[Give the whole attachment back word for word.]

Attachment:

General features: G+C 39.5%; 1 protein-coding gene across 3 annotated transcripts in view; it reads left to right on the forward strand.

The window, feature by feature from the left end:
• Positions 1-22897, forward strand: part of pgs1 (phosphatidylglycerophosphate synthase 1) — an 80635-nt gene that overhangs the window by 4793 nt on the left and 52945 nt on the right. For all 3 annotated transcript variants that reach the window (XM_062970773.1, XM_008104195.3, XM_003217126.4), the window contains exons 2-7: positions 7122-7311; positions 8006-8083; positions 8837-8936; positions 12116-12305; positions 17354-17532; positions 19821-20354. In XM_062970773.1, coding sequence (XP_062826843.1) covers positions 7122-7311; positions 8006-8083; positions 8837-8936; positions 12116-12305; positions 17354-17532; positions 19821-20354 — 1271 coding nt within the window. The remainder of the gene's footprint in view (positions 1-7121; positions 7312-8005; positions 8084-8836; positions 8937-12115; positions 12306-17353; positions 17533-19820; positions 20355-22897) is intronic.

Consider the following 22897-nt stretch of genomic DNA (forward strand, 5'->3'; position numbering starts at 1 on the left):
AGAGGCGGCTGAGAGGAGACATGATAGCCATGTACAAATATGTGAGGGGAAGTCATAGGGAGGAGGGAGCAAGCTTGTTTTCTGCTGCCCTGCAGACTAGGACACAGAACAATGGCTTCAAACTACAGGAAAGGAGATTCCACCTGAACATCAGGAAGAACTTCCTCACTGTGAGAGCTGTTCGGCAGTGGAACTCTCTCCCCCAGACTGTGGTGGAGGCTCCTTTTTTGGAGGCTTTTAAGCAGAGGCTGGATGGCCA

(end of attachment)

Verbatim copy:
General features: G+C 39.5%; 1 protein-coding gene across 3 annotated transcripts in view; it reads left to right on the forward strand.

The window, feature by feature from the left end:
• Positions 1-22897, forward strand: part of pgs1 (phosphatidylglycerophosphate synthase 1) — an 80635-nt gene that overhangs the window by 4793 nt on the left and 52945 nt on the right. For all 3 annotated transcript variants that reach the window (XM_062970773.1, XM_008104195.3, XM_003217126.4), the window contains exons 2-7: positions 7122-7311; positions 8006-8083; positions 8837-8936; positions 12116-12305; positions 17354-17532; positions 19821-20354. In XM_062970773.1, coding sequence (XP_062826843.1) covers positions 7122-7311; positions 8006-8083; positions 8837-8936; positions 12116-12305; positions 17354-17532; positions 19821-20354 — 1271 coding nt within the window. The remainder of the gene's footprint in view (positions 1-7121; positions 7312-8005; positions 8084-8836; positions 8937-12115; positions 12306-17353; positions 17533-19820; positions 20355-22897) is intronic.

Consider the following 22897-nt stretch of genomic DNA (forward strand, 5'->3'; position numbering starts at 1 on the left):
AGAGGCGGCTGAGAGGAGACATGATAGCCATGTACAAATATGTGAGGGGAAGTCATAGGGAGGAGGGAGCAAGCTTGTTTTCTGCTGCCCTGCAGACTAGGACACAGAACAATGGCTTCAAACTACAGGAAAGGAGATTCCACCTGAACATCAGGAAGAACTTCCTCACTGTGAGAGCTGTTCGGCAGTGGAACTCTCTCCCCCAGACTGTGGTGGAGGCTCCTTTTTTGGAGGCTTTTAAGCAGAGGCTGGATGGCCA